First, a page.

I mean, it’s 2013. Isn’t it time that women were given more to do that look decorative?
With her supernaturally perfect teeth and her excruciatingly adorable bangs, the truth is McAdams is too cute for words and too dull for them too. Curtis’ script rarely gives her more to do than look nice in a tight dress or be the object of affection that completes Gleeson’s character Tim, who ages from 21 to 28 as the film progresses.
As the film moves along it becomes more and more disturbing how little the women have to do, since they’re constantly overshadowed by the men. In fact the real love story, the one that proves the most moving and memorable, is the one between Tim and his terminally ill father (played flawlessly by the remarkable Bill Nighy).
Hilariously, only the men in the family in "About Time" have the power to time travel and re-do events to get a desired result. We’re never told why this is so. Perhaps because in the world of this film the women are configured and reconfigured so that the men can manipulate them.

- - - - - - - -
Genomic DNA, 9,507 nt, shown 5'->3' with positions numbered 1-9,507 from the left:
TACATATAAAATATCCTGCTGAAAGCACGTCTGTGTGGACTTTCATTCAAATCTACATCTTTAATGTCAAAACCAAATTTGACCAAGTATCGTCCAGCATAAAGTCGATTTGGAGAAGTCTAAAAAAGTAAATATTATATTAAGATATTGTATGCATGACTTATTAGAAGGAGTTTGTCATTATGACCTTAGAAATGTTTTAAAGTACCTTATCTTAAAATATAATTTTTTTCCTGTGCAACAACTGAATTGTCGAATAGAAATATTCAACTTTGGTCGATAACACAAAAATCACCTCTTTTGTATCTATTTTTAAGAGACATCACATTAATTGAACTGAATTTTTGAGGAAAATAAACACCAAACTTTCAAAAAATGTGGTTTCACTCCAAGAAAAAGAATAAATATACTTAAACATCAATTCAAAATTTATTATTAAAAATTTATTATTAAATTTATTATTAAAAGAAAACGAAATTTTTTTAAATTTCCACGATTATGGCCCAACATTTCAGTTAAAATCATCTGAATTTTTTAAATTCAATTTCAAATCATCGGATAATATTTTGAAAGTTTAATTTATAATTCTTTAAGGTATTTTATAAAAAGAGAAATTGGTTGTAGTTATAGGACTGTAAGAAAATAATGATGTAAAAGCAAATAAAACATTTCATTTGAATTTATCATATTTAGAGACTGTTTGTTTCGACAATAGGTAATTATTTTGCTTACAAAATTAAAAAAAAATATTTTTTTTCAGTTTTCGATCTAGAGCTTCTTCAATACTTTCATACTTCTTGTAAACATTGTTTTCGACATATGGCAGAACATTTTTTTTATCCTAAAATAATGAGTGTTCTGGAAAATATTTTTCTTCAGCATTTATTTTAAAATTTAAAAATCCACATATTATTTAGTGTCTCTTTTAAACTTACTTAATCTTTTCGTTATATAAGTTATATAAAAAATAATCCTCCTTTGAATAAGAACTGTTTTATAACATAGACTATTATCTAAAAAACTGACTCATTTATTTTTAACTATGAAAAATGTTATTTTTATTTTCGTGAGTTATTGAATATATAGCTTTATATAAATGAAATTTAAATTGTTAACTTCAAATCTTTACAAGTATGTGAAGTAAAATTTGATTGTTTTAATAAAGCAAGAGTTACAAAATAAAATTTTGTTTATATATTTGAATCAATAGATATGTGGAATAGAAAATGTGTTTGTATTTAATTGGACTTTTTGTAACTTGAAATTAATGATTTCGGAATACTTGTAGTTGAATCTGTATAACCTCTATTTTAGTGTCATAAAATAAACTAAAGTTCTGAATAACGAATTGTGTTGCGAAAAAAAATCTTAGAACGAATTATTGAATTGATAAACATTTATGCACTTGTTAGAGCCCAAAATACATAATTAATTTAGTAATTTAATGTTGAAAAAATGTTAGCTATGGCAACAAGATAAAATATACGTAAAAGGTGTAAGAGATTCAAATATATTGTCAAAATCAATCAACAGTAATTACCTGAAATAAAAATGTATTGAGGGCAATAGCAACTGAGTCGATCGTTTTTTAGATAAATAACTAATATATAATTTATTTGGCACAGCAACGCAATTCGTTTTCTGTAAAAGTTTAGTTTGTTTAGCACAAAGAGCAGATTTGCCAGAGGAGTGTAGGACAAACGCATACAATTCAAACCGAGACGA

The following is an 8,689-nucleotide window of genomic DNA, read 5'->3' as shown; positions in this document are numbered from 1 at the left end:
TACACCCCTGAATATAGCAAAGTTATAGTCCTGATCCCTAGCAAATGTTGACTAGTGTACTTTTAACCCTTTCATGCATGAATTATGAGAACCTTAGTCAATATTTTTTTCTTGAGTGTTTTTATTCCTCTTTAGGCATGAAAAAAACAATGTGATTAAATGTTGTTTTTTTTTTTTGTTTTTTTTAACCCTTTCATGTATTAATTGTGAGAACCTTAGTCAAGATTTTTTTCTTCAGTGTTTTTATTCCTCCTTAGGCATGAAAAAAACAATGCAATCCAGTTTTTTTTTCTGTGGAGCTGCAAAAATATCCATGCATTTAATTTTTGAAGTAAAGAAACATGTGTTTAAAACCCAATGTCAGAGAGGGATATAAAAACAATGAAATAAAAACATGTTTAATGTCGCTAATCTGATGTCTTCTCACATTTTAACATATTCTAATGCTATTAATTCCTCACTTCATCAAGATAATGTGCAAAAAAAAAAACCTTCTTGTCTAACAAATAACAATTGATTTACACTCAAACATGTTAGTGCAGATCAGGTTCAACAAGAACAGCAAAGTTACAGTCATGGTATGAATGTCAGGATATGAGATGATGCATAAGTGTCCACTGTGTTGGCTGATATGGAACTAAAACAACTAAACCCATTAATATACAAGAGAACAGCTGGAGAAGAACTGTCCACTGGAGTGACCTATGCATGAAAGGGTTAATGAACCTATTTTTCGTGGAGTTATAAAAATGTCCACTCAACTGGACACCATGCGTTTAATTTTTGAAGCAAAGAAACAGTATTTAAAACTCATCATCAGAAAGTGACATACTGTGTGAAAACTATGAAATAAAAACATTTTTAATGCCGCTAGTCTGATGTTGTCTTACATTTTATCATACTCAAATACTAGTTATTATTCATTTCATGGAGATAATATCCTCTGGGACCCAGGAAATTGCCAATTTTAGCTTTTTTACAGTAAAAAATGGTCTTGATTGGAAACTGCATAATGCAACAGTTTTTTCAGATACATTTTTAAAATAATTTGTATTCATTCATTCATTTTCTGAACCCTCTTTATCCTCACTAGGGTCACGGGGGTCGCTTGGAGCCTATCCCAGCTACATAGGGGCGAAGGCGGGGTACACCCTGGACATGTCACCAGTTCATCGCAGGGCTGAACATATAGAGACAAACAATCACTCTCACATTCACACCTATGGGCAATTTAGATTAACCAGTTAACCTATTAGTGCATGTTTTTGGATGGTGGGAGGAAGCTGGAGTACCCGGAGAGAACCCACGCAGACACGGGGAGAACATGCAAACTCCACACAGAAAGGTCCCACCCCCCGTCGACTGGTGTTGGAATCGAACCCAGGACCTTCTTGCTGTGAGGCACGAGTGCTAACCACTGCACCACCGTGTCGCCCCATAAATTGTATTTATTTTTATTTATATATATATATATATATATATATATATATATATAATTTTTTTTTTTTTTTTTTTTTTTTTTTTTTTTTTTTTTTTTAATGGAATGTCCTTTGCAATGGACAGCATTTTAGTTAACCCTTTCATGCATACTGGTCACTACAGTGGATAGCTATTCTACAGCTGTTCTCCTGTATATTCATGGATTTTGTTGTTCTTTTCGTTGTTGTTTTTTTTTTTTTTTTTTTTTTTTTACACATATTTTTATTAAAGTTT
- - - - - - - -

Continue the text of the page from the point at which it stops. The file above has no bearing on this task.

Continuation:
But it starts to get a little objectionable, all this time tinkering. It starts to feel like the women are having their choices made for them before they even know they’ve been stitched up.
Even more hilarious is the way in which the men time travel in the film. To go back to the past (whether it’s an hour ago or a year ago) they step into a closet and they just close the door. It’s like coming out in reverse.
But instead of announcing a change, or making any kind of statement, they actually do it to keep their secrets and let no one else in on them ever.
So for all its surface romance there’s something more than a bit off about "About Time." Audiences will probably eat it up by the spoonful, but I thought it presented one of the most depressingly reductive views of women I’ve seen in a film this year.
That it’s saved at all is due to Gleeson’s sterling work, which lends the piece all the sweetness and sincerity it possesses.
"About Time" opens November 1. Here's the official trailer: